The level of support and unity around Pauls Valley General Hospital may be growing by the day, but one of most difficult challenges to overcome is proving that lessons are being learned from the past.
As those like PVGH CEO Bridget Cosby can attest, the result of the hard times has created a negative vibe for many, not helped by those who have had bad experiences from their own visits.
Some of them are even here in the community and are still uncertain the facility can be trusted to provide the best medical care.
“It is a challenge to overcome the past,” said Cosby.
“It does put a negative on the hospital, but the thing people need to know… we’ll get to the other side of this.”
While securing loans to keep afloat and searching for new ownership won’t solve these problems overnight, Cosby feels there is no better time than now to take advantage of the progress being made and give PVGH another chance.
The most recent examples of these improvements have been magnified by the relief underway from the Chapter 9 bankruptcy process, which has not only allowed them to start paying off old debt, but actually start to go toward addressing areas where they can be even more efficient.
“We’re not having any issues paying any of our bills and we’re paying them all moving forward and that’s something you get to take advantage of in bankruptcy,” said Cosby.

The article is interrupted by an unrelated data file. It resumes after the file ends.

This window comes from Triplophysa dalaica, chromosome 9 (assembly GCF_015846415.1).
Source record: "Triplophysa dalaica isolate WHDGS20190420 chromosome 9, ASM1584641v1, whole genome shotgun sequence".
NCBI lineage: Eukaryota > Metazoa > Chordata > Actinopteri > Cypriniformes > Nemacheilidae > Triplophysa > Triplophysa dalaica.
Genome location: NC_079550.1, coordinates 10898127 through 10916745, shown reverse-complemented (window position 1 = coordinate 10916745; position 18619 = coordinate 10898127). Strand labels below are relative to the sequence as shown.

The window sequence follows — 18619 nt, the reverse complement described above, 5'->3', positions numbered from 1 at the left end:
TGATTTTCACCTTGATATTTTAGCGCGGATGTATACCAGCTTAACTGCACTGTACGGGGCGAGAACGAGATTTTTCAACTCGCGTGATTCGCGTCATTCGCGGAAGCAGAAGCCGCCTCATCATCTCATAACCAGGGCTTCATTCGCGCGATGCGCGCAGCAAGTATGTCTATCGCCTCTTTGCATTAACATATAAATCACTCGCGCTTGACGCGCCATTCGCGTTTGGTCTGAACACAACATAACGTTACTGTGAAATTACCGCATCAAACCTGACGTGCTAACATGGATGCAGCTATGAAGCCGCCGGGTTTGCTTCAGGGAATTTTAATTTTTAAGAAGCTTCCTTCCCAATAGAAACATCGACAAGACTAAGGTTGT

“We have done really well since we filed for bankruptcy.”
Cosby hopes this offsets the usual feeling that bankruptcy comes with losing things and how they are instead going through reorganizing while a due diligence process continues under their yet to be named suitor.
It is only aided more so by employees who understand that overcoming this pain is only possible if they put the bigger picture ahead of themselves and it is seen on a daily basis through each and every patient.
“They’re probably the most dedicated group of people I’ve seen in a long time,” said Cosby.
“We still have the same great people providing the same great service. They’re going to work as hard as they need to work to turn this thing around.”
In the end, Cosby is thankful the process is being helped by a local government that is satisfied with nothing less than a fully operational hospital. It is a goal that will not be made any easier further on as health care costs continue to rise.
“We have good stories that come out of here all the time. We do save lives every day out here,” said Cosby, mentioning cases like Brent Grimmett, who initially sought treatment here after having a stroke weeks ago.
“The important thing is we’re all working toward a common goal.”